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Young-Onset Colorectal Cancer May Double by 2030

Almost 137,000 Americans will be diagnosed with colorectal cancer this year, and over 50,000 will die from the disease. These are sobering statistics, but they should not be surprising. Colorectal cancer is the third leading cause of cancer death in the United States, and it is the third most common cancer among women and men.

Researchers at The University of Texas MD Anderson Cancer Center predict that in the next 15 years, more than 1 in 10 colon cancers and nearly 1 in 4 rectal cancers will be diagnosed in patients younger than the traditional screening age. For men and women who are at average risk, most doctors suggest a baseline colonoscopy at 50. For individuals who have a family history of colon cancer, are of African American descent or have multiple risk factors, a baseline colonoscopy is recommended before the age of 50.

Among 20 to 34-year olds, colon and rectal cancer is expected to increase by 90 percent and 124.2 percent respectively by 2030. The authors of the study cite obesity, lack of physical activity and a Western diet as major risk factors for colorectal cancer, yet they do not give a reason for the expected increase in the disease (Source: EndoNurse).

Colorectal cancer is not just a disease for the elderly; it can truly affect anyone. Because of the growing trend of young-onset colorectal cancer, the Colon Cancer Alliance launched a campaign called Never Too Young. This initiative is educating our country’s youth about the warning signs of colorectal cancer and the importance of regular screenings. Young-onset colorectal cancer tends to present differently than later-onset colorectal cancer and can be much more aggressive. It also can be much more challenging to diagnose because diseased tissue in younger patients often looks similar to normal tissue.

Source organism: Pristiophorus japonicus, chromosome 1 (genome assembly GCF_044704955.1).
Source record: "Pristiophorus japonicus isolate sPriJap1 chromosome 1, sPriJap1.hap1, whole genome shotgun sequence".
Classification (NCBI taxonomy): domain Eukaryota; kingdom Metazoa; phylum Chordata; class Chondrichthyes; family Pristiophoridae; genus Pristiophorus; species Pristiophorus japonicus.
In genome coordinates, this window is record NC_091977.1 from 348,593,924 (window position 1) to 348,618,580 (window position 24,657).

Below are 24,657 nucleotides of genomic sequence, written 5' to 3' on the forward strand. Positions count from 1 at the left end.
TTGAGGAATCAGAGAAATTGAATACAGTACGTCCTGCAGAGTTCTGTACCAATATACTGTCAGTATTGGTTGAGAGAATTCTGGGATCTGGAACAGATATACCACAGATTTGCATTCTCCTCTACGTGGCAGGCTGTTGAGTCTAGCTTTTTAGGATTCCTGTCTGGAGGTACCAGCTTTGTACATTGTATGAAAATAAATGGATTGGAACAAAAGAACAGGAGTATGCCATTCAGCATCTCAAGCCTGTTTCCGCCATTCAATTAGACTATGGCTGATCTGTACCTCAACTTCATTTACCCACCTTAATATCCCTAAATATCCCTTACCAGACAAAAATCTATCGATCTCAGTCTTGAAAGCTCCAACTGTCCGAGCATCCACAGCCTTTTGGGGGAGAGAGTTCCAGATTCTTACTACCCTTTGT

With increased education, we do not have to follow this predicted path. Trends can be altered by awareness and regular screenings, but we all have to do our part. How will you contribute to reversing the predicted increase in young-onset colorectal cancer? The answer is simple: educate yourself first, and then share the information with a friend:

  • Do you know the symptoms of colorectal cancer?
  • Do you know the risk factors?
  • Do you know when to schedule your baseline colonoscopy and/or routine colonoscopy?

Your knowledge and boldness to share with others will reverse this trend, one person at a time.

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posted on January 5, 2015 in news